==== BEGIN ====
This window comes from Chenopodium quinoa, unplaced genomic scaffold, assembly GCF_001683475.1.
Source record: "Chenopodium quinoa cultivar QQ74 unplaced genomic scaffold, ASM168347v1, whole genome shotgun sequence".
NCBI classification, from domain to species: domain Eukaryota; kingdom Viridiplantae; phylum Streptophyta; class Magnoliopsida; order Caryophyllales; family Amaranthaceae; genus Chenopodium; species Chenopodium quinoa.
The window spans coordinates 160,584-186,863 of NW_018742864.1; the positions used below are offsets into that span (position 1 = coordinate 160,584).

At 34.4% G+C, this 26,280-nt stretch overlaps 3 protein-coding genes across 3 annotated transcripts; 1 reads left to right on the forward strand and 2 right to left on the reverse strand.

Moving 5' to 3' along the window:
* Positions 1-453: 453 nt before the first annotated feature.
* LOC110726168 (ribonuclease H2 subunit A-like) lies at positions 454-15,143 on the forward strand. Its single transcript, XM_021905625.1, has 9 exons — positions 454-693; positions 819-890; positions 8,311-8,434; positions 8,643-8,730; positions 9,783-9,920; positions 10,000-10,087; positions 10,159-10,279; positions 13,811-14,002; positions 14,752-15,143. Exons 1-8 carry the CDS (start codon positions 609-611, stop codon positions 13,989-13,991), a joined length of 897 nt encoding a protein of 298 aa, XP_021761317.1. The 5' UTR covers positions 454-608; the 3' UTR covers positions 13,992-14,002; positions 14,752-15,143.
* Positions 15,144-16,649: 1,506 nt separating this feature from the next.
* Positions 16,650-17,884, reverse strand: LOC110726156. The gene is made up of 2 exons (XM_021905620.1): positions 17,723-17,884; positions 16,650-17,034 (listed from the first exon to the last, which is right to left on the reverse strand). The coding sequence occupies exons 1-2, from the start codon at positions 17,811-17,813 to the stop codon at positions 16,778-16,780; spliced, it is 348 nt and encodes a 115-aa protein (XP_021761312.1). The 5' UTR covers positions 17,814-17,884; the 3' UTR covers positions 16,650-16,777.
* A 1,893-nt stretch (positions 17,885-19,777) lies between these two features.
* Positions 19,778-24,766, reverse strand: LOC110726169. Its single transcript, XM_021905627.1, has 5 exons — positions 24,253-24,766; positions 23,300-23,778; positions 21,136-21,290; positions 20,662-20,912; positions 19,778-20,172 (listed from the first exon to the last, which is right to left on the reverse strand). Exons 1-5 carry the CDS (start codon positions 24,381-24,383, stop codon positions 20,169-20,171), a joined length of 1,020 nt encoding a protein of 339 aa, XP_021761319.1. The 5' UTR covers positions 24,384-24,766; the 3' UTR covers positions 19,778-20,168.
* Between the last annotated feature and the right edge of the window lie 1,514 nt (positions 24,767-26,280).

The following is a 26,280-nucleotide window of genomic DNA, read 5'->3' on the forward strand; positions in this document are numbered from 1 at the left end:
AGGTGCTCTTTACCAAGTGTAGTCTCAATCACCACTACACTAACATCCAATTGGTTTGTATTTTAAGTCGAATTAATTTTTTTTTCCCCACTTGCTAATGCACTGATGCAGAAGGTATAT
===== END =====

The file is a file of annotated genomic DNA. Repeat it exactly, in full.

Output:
This window comes from Chenopodium quinoa, unplaced genomic scaffold, assembly GCF_001683475.1.
Source record: "Chenopodium quinoa cultivar QQ74 unplaced genomic scaffold, ASM168347v1, whole genome shotgun sequence".
NCBI classification, from domain to species: domain Eukaryota; kingdom Viridiplantae; phylum Streptophyta; class Magnoliopsida; order Caryophyllales; family Amaranthaceae; genus Chenopodium; species Chenopodium quinoa.
The window spans coordinates 160,584-186,863 of NW_018742864.1; the positions used below are offsets into that span (position 1 = coordinate 160,584).

At 34.4% G+C, this 26,280-nt stretch overlaps 3 protein-coding genes across 3 annotated transcripts; 1 reads left to right on the forward strand and 2 right to left on the reverse strand.

Moving 5' to 3' along the window:
* Positions 1-453: 453 nt before the first annotated feature.
* LOC110726168 (ribonuclease H2 subunit A-like) lies at positions 454-15,143 on the forward strand. Its single transcript, XM_021905625.1, has 9 exons — positions 454-693; positions 819-890; positions 8,311-8,434; positions 8,643-8,730; positions 9,783-9,920; positions 10,000-10,087; positions 10,159-10,279; positions 13,811-14,002; positions 14,752-15,143. Exons 1-8 carry the CDS (start codon positions 609-611, stop codon positions 13,989-13,991), a joined length of 897 nt encoding a protein of 298 aa, XP_021761317.1. The 5' UTR covers positions 454-608; the 3' UTR covers positions 13,992-14,002; positions 14,752-15,143.
* Positions 15,144-16,649: 1,506 nt separating this feature from the next.
* Positions 16,650-17,884, reverse strand: LOC110726156. The gene is made up of 2 exons (XM_021905620.1): positions 17,723-17,884; positions 16,650-17,034 (listed from the first exon to the last, which is right to left on the reverse strand). The coding sequence occupies exons 1-2, from the start codon at positions 17,811-17,813 to the stop codon at positions 16,778-16,780; spliced, it is 348 nt and encodes a 115-aa protein (XP_021761312.1). The 5' UTR covers positions 17,814-17,884; the 3' UTR covers positions 16,650-16,777.
* A 1,893-nt stretch (positions 17,885-19,777) lies between these two features.
* Positions 19,778-24,766, reverse strand: LOC110726169. Its single transcript, XM_021905627.1, has 5 exons — positions 24,253-24,766; positions 23,300-23,778; positions 21,136-21,290; positions 20,662-20,912; positions 19,778-20,172 (listed from the first exon to the last, which is right to left on the reverse strand). Exons 1-5 carry the CDS (start codon positions 24,381-24,383, stop codon positions 20,169-20,171), a joined length of 1,020 nt encoding a protein of 339 aa, XP_021761319.1. The 5' UTR covers positions 24,384-24,766; the 3' UTR covers positions 19,778-20,168.
* Between the last annotated feature and the right edge of the window lie 1,514 nt (positions 24,767-26,280).

The following is a 26,280-nucleotide window of genomic DNA, read 5'->3' on the forward strand; positions in this document are numbered from 1 at the left end:
AGGTGCTCTTTACCAAGTGTAGTCTCAATCACCACTACACTAACATCCAATTGGTTTGTATTTTAAGTCGAATTAATTTTTTTTTCCCCACTTGCTAATGCACTGATGCAGAAGGTATAT